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Why Smart People Are More Prone To Anxiety

Why Smart People Are More Prone To Anxiety post image

The reason high intelligence and anxiety are correlated.

Intelligence and anxiety may have evolved together as mutually beneficial traits, research finds.

This may help to explain why people with high intelligence also tend to have higher levels of anxiety.

The benefit may be that intelligence allows people to better imagine what might go wrong.

Worriers tend to keep out of danger so that their genes are the ones carried forward into the next generation.

Non-worries, meanwhile, starved to death because they didn’t prepare for winter or failed to anticipate an enemy raid.

Professor Jeremy Coplan, who led the study, said:

“While excessive worry is generally seen as a negative trait and high intelligence as a positive one, worry may cause our species to avoid dangerous situations, regardless of how remote a possibility they may be.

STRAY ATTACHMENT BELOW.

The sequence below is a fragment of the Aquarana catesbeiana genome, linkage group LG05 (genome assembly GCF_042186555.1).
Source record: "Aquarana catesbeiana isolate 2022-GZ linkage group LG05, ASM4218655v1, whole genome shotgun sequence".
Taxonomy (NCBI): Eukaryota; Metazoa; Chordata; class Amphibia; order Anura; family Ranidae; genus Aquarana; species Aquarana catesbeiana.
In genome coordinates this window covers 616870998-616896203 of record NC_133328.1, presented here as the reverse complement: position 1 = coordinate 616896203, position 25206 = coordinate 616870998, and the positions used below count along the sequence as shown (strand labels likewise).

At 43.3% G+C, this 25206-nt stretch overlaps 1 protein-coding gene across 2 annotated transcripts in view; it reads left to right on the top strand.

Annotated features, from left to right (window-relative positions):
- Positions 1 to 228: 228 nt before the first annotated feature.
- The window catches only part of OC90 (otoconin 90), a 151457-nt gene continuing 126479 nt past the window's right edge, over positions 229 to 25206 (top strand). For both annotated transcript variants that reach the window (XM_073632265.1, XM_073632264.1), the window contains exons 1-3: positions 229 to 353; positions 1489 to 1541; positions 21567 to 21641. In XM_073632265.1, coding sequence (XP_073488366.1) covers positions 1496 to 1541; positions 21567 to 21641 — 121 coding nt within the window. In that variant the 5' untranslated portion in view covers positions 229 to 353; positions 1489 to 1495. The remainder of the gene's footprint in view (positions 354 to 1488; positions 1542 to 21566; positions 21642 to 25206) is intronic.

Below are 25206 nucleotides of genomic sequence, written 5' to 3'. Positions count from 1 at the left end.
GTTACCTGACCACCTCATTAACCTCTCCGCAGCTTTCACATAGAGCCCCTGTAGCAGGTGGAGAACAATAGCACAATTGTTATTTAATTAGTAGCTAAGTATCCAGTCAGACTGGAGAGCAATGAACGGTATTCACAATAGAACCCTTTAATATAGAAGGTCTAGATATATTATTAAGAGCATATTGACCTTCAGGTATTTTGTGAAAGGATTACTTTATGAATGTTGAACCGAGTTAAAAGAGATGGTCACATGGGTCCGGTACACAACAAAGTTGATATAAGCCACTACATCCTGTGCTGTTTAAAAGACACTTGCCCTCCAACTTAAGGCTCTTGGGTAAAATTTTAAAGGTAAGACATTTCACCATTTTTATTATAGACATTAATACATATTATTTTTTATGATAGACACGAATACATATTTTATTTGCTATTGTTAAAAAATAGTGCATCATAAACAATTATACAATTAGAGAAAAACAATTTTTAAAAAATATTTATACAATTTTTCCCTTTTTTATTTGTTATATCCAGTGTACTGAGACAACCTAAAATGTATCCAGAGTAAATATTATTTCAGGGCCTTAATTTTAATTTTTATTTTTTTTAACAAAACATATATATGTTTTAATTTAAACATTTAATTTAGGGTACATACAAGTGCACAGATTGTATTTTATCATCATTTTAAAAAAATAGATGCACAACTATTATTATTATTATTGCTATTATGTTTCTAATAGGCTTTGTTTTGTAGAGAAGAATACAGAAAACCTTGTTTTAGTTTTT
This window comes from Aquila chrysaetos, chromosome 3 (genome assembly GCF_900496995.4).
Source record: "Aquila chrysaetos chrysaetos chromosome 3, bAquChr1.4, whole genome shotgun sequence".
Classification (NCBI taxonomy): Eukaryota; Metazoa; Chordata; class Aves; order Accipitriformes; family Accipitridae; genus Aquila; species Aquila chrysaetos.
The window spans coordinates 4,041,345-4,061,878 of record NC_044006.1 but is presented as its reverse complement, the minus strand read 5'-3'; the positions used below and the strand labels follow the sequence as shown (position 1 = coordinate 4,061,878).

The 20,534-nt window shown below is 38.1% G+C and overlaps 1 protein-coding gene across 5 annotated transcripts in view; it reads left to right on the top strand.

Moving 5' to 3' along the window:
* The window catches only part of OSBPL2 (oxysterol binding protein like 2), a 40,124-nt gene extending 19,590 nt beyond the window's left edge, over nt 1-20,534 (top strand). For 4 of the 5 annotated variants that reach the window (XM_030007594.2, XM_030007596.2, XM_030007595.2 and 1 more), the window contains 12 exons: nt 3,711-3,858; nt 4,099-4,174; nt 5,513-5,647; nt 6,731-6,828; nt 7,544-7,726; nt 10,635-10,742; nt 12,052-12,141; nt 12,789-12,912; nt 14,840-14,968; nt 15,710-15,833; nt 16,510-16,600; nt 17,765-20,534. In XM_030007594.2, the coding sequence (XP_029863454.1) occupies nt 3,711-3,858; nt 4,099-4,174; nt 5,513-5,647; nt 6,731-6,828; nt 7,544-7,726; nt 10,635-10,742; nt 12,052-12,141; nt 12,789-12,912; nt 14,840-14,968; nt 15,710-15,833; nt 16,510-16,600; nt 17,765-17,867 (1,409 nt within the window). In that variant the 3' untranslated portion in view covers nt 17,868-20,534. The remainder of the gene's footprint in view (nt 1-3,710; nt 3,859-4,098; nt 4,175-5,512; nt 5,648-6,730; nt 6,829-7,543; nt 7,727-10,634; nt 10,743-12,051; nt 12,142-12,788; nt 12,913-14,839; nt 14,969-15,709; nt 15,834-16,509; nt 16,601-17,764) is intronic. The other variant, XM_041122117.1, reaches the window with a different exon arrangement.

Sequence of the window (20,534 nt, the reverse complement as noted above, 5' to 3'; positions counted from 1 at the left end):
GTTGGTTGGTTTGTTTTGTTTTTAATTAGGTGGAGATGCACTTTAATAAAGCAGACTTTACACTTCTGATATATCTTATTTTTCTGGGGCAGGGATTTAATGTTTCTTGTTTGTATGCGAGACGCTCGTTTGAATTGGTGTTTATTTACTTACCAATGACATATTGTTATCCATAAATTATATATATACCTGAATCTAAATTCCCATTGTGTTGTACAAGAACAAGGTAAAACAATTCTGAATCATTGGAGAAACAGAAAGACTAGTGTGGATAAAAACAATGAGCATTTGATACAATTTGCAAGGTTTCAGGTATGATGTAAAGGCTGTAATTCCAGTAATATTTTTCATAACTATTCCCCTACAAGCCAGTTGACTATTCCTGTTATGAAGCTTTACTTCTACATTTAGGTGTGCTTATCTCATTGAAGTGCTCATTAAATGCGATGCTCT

In essence, worry may make people ‘take no chances,’ and such people may have higher survival rates.

Thus, like intelligence, worry may confer a benefit upon the species.”

For the study, people with high anxiety levels were compared with those with average levels.

Brain scans were carried out, along with tests of intelligence and anxiety.

In people diagnosed with an anxiety disorder, IQ was positively correlated with worry.

In other words, people who were more intelligent also worried more.

Brain scans found that activity in sub-cortical white matter correlated with both anxiety and intelligence.

Previous research has shown that people who are low in intelligence are also prone to worry — possibly because they achieve less in life.

Average intelligence show less of a link with anxiety.

About the author

Psychologist, Jeremy Dean, PhD is the founder and author of PsyBlog. He holds a doctorate in psychology from University College London and two other advanced degrees in psychology.

He has been writing about scientific research on PsyBlog since 2004. He is also the author of the book “Making Habits, Breaking Habits” (Da Capo, 2003) and several ebooks:

Dr Dean’s bio, Twitter, Facebook and how to contact him.

The study was published in the journal Frontiers in Evolutionary Neuroscience (Coplan et al., 2012).